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Ice queen killer sent postcard to taunt gardai


The murder scene in Arklow Picture: Garry O'Neill

The murder scene in Arklow Picture: Garry O'Neill

The murder scene in Arklow Picture: Garry O'Neill

Ice queen killer Martha Herda taunted investigating gardai by sending a bizarre postcard from Poland with a penny coin attached to it while on bail.

"Keep up the good work, wish you were here, hope you catch the killer," read the card sent to Arklow Garda Station.

The sick card was not addressed to any individual garda at the station.

Concerned about such a strange postcard from Poland, gardai decided to investigate the matter and found that the killer's DNA was on the stamp that had been sent.


Gardai have no idea what the killer's motivation for sending the coin was, but they are sure it was a strange way of saying "who is boss" or something', a source said.

"She is a callous killer, who thought she would get away with this from the start. No one knows why a penny was attached to that postcard, but it was," a source said.

"This woman always played the victim but she really had zero respect for gardai or her victim as that postcard shows," the source added.

"Some people were thinking that the idea behind it was that she was saying she gives a penny for a life but who knows what that is about. It seems she went bananas that morning of the murder but nothing about her behaviour since then added up. She was 'Mrs Smiley face' when she signed on at the garda station."

Herda was sentenced to life in prison for murdering the man who loved her, Csaba Orsos (31), by driving him into a deep harbour, where he drowned.

The jury returned to court at 11.36 yesterday morning, having spent eight hours and 11 minutes deliberating. They had found her guilty of murder by a majority of 11 to one.

Herda showed no emotion as the registrar read out the verdict, but became emotional when the court rose for a number of minutes before sentencing. She was comforted by her legal team and a number of friends.

Herda wept uncontrollably as Mr Justice McCarthy signalled for her to stand while he imposed the mandatory life sentence. She was then led away from her friends by prison officers.

The Polish waitress of Pairc Na Saile, Emoclew Road, Arklow, Co Wicklow had been charged with murdering the Hungarian.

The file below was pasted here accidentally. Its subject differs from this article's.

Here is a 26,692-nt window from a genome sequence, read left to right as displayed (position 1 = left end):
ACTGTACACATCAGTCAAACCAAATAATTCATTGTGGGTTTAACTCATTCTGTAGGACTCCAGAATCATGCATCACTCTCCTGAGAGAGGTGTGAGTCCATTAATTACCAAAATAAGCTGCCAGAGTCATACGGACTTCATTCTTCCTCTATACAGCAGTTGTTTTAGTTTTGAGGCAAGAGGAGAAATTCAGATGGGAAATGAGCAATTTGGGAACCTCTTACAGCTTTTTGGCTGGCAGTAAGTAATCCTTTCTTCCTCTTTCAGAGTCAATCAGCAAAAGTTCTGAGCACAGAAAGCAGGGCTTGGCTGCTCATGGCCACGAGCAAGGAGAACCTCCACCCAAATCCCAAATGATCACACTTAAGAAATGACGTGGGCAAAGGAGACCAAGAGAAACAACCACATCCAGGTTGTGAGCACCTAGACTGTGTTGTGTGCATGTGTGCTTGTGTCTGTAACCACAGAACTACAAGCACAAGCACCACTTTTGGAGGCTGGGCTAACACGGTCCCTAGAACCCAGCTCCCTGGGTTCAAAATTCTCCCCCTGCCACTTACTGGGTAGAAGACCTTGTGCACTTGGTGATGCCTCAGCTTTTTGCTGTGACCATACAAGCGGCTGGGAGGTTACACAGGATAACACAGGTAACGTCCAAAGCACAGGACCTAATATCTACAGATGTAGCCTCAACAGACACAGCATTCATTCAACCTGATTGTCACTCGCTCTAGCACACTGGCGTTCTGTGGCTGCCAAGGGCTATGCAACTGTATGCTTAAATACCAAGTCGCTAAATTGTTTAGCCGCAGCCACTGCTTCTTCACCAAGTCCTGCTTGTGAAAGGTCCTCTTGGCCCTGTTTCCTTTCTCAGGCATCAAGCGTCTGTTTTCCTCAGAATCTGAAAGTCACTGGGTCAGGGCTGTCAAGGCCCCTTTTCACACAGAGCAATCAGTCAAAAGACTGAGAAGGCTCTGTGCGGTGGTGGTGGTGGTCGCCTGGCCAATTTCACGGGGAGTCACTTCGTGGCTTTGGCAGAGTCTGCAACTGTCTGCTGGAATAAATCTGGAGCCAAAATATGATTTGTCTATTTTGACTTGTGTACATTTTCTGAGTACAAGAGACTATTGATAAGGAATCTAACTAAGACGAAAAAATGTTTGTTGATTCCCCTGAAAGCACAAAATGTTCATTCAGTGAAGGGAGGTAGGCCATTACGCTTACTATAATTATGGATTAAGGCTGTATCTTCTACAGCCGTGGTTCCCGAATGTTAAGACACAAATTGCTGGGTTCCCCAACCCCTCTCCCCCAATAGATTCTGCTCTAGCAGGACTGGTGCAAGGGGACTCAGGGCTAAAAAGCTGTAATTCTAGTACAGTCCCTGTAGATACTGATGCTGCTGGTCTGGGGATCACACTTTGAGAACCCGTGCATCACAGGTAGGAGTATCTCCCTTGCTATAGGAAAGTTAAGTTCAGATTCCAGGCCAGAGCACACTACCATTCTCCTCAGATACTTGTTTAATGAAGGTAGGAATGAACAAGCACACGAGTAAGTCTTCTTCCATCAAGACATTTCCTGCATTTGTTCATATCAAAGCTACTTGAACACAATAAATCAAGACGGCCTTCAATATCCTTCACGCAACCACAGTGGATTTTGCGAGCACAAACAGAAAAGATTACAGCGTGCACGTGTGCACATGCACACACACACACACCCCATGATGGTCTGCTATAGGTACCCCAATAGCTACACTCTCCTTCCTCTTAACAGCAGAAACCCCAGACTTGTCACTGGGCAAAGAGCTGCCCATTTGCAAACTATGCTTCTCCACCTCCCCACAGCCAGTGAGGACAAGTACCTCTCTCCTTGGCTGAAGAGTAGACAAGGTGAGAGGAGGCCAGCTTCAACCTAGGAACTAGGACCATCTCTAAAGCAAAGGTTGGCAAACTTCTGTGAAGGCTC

She pleaded not guilty and went on trial at the Central Criminal Court earlier this month.

The court had heard how Herda was a good swimmer and knew that her passenger could not swim, when she drove her Volkswagen Passat through the crash barriers at South Quay, Arklow shortly before 6am on March 26, 2013.

She escaped through the driver's window at the harbour but her colleague's body was found on a nearby beach later that day. A post-mortem exam found that Mr Orsos died from drowning and not from injuries related to the crash.

The trial heard that the handbrake had been applied before the car entered the water and that the only open window was the driver's.

The jury heard that Mr Orsos was in love with her. Herda told gardai that she didn't feel the same way, and that he had spent two years following her, phoning her and sending her messages.

On the day of his drowning, she showed them a love letter he had sent her the previous year.

She told detectives they were constantly arguing about their relationship and that they had been arguing in the car when she drove into the water.

A security guard had heard the car coming at speed from the town. He said that it had seemed to stop momentarily before picking up again. He heard nothing else for three or four minutes. He then saw and heard a woman screaming as she ran towards the town.


This was Herda and the gardai found her soaking wet and frothing at the mouth a short time later. She told them that there was someone in the water and that they had to help.

The search for her passenger began as she was taken to hospital. She told a paramedic: "He shouldn't have been there. I drove the car into the water".

She later told a garda that he was dead because of his love for her. She said it was 24 hours a day and that she couldn't take it anymore.

On the morning of the murder, CCTV footage showed her driving to where Mr Orsos lived at around 5.30am, and a witness heard the driver having a heated argument on the phone. Call records showed that she rang the deceased three times around that time and a postman found his front door wide open later that morning.